I’ve Hurt You, Now Let Me Help You

When emotional wounding occurs, our wounds pull for attention so that (ideally) healing can take place. Healing frees us from the pain of our past betrayals, releasing us from the epicenter of our pain, indignation and resentment.

Frequently the attention we seek is from another person—where there is pain there is often a desire to have someone else witness and, if possible, tend to our anguish. You might seek out a friend or family member or even a professional in the hope that this person can create some kind of emotional road-map out of what ails you. And central to this road-map is the caring and compassionate presence offered by another—the power of feeling connected to and understood by someone cannot be overstated.

Research supports what so many of you already know about relationships: Compassion, concern and connection are inherently healing. Emotional connection-understanding is a balm that soothes us—our emotional injuries become more manageable in the presence of loving-kindness. On the other hand, isolation and/or chronic relationship conflict leave us vulnerable to a wide range of physical and emotional suffering.

Relationship Help: We’re All Potential Healers

Over the course of a marriage/relationship, couples repeatedly offer these healing properties to each other, whether they realize it or not. Emotional healing (big and small) is a natural consequence of a loving, meaningful connection, and despite the gloomy divorce rate, there are many marriages and relationships where such a loving connection is the norm. This connection sustains us in ways we cannot imagine.

This isn’t to suggest that couples should actively play therapist for each other. Paradoxically, this would lead to the opposite effect desired. Couples must learn to trust and be open to the magical qualities of love that can lift us when life seems set on pulling us under.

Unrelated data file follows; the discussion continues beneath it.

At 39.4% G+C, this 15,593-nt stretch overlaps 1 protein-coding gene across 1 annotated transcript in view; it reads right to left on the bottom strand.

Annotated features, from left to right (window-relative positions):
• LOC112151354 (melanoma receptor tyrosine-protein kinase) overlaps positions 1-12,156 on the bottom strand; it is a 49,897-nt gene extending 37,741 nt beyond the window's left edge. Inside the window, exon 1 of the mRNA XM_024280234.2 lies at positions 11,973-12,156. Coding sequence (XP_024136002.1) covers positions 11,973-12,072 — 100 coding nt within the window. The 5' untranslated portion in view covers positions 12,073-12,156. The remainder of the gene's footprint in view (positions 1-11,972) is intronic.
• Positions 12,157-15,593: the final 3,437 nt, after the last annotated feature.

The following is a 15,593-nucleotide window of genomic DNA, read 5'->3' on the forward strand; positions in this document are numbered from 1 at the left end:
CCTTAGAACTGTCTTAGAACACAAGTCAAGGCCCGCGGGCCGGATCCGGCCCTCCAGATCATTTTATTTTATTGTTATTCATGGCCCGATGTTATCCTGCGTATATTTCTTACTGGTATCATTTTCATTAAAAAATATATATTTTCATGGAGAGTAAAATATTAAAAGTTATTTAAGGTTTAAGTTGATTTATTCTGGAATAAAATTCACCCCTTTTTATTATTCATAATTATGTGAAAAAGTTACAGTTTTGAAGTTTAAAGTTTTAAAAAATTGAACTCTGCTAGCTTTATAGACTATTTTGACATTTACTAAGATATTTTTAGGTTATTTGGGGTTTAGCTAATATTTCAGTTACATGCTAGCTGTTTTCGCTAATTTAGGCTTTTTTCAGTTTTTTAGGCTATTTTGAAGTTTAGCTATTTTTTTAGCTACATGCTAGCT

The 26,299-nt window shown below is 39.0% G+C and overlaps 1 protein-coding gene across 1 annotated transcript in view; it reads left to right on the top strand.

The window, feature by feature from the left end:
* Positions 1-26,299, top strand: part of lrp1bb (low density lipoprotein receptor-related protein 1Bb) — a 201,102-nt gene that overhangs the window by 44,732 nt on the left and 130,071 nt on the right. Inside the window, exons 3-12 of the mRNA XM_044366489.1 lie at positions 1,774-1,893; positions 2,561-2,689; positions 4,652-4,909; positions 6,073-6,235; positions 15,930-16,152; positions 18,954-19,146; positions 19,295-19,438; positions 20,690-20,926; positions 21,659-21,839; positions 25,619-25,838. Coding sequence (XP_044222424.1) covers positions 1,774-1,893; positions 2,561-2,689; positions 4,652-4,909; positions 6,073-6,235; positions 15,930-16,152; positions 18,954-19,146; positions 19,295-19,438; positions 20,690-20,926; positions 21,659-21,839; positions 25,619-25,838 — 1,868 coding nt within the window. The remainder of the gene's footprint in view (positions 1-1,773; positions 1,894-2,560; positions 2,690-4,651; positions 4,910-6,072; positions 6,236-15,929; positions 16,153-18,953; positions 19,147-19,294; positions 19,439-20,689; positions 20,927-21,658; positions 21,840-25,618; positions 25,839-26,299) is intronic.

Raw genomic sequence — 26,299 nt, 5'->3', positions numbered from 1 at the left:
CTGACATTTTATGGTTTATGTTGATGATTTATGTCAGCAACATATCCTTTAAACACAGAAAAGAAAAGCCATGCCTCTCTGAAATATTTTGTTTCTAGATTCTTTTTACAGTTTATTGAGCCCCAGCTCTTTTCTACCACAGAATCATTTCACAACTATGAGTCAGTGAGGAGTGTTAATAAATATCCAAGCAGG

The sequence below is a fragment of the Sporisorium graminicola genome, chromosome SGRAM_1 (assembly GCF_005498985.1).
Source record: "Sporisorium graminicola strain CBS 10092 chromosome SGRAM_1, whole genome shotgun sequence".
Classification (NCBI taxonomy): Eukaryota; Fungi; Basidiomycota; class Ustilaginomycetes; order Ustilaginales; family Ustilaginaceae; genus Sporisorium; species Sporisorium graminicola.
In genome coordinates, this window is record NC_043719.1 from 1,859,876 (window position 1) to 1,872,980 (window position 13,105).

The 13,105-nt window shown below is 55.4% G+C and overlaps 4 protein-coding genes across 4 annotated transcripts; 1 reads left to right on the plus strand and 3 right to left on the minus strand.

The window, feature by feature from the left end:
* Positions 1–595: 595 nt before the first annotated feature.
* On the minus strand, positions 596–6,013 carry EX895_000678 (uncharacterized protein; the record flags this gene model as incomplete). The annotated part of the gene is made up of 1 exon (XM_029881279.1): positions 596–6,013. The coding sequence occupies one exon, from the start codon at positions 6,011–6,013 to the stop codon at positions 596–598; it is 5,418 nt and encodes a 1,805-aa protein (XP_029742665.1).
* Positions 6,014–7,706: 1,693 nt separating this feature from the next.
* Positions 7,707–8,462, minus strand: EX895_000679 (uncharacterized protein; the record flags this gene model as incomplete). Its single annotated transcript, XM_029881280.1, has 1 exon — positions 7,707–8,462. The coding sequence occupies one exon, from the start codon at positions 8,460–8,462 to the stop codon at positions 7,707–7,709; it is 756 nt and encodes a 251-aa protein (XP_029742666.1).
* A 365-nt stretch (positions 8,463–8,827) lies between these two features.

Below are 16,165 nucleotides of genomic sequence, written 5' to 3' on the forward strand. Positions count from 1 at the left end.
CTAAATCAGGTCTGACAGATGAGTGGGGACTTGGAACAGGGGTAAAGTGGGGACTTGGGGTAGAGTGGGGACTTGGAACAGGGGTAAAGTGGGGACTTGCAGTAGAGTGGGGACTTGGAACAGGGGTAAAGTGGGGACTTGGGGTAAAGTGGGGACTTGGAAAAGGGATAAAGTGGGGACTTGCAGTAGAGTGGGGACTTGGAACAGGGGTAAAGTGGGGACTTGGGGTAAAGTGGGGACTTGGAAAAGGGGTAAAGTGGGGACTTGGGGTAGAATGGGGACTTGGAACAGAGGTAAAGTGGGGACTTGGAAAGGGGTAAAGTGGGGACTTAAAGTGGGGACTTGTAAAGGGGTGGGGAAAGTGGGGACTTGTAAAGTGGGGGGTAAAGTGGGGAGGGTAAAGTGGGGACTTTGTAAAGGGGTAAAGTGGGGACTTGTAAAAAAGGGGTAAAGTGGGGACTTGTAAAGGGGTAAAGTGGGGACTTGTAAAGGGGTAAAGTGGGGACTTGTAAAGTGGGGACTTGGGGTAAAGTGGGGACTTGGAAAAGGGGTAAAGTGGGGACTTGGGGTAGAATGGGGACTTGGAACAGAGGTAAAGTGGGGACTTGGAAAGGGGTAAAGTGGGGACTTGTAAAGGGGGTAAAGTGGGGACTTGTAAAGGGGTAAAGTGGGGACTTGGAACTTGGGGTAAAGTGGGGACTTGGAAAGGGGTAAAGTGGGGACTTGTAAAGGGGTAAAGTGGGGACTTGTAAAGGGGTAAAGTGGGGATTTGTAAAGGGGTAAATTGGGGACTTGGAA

But as anyone in a long-term relationship will tell you, the pathways to love are not always straightforward…

When the Healer Is the Wounder

What if the healing you seek needs to come from the very person who deeply wounded you?

This is one of the greatest relationship challenges we all face: Needing help and understanding from the same person who caused our emotional pain. Couples frequently come face-to-face with this very real dilemma; the ability to navigate this challenge can go a long way in keeping your relationship on track.

This dynamic (where the potential healer is also the wounder) occurs when there has been a significant betrayal or a series of smaller emotional injuries that have accumulated without any resolution. In these instances, the person who “caused” the wounding must:

  • Take responsibility for his/her actions that were experienced as hurtful by the other in order for the process of healing to start;
  • Help the wounded partner/spouse understand why these hurtful behaviors occurred in the first place (without blaming the wounded person for what has occurred—“You pushed me to act that way!” is not a message of responsibility);
  • Eliminate your behaviors that have led to other-wounding (and demonstrate that this change is real and enduring—time is often needed for the wounded partner to believe that real change has occurred);